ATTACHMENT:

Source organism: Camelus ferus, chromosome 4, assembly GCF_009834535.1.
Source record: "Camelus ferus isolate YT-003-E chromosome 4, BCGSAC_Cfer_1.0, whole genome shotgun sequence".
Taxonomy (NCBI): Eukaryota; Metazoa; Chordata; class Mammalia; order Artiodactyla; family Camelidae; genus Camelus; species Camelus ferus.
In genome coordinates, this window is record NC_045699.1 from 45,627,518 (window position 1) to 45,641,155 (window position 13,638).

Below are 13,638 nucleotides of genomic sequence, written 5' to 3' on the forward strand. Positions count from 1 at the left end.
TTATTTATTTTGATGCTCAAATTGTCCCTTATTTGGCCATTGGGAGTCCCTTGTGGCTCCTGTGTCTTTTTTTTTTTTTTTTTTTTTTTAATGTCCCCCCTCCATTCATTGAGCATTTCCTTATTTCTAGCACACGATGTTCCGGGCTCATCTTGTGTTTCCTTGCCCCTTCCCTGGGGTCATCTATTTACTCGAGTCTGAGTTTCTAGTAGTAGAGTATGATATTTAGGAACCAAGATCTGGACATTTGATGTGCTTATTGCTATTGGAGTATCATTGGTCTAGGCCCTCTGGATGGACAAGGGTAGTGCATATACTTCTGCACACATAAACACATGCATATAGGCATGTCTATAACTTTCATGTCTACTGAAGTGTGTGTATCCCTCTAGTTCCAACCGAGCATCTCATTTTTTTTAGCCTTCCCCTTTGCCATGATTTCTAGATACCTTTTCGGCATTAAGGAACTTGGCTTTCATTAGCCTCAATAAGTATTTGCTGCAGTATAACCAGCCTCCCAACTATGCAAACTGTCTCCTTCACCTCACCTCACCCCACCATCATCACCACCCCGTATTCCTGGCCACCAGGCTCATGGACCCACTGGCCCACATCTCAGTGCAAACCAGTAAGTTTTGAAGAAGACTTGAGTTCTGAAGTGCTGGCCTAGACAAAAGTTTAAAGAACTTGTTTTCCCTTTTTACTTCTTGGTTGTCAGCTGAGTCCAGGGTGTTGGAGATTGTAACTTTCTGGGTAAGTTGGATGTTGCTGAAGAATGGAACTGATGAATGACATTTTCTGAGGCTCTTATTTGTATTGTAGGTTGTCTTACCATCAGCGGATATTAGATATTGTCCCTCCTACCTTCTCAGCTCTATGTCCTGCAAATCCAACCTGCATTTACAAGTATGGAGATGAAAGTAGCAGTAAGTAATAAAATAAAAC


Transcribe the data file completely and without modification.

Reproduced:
Source organism: Camelus ferus, chromosome 4, assembly GCF_009834535.1.
Source record: "Camelus ferus isolate YT-003-E chromosome 4, BCGSAC_Cfer_1.0, whole genome shotgun sequence".
Taxonomy (NCBI): Eukaryota; Metazoa; Chordata; class Mammalia; order Artiodactyla; family Camelidae; genus Camelus; species Camelus ferus.
In genome coordinates, this window is record NC_045699.1 from 45,627,518 (window position 1) to 45,641,155 (window position 13,638).

Below are 13,638 nucleotides of genomic sequence, written 5' to 3' on the forward strand. Positions count from 1 at the left end.
TTATTTATTTTGATGCTCAAATTGTCCCTTATTTGGCCATTGGGAGTCCCTTGTGGCTCCTGTGTCTTTTTTTTTTTTTTTTTTTTTTTAATGTCCCCCCTCCATTCATTGAGCATTTCCTTATTTCTAGCACACGATGTTCCGGGCTCATCTTGTGTTTCCTTGCCCCTTCCCTGGGGTCATCTATTTACTCGAGTCTGAGTTTCTAGTAGTAGAGTATGATATTTAGGAACCAAGATCTGGACATTTGATGTGCTTATTGCTATTGGAGTATCATTGGTCTAGGCCCTCTGGATGGACAAGGGTAGTGCATATACTTCTGCACACATAAACACATGCATATAGGCATGTCTATAACTTTCATGTCTACTGAAGTGTGTGTATCCCTCTAGTTCCAACCGAGCATCTCATTTTTTTTAGCCTTCCCCTTTGCCATGATTTCTAGATACCTTTTCGGCATTAAGGAACTTGGCTTTCATTAGCCTCAATAAGTATTTGCTGCAGTATAACCAGCCTCCCAACTATGCAAACTGTCTCCTTCACCTCACCTCACCCCACCATCATCACCACCCCGTATTCCTGGCCACCAGGCTCATGGACCCACTGGCCCACATCTCAGTGCAAACCAGTAAGTTTTGAAGAAGACTTGAGTTCTGAAGTGCTGGCCTAGACAAAAGTTTAAAGAACTTGTTTTCCCTTTTTACTTCTTGGTTGTCAGCTGAGTCCAGGGTGTTGGAGATTGTAACTTTCTGGGTAAGTTGGATGTTGCTGAAGAATGGAACTGATGAATGACATTTTCTGAGGCTCTTATTTGTATTGTAGGTTGTCTTACCATCAGCGGATATTAGATATTGTCCCTCCTACCTTCTCAGCTCTATGTCCTGCAAATCCAACCTGCATTTACAAGTATGGAGATGAAAGTAGCAGTAAGTAATAAAATAAAAC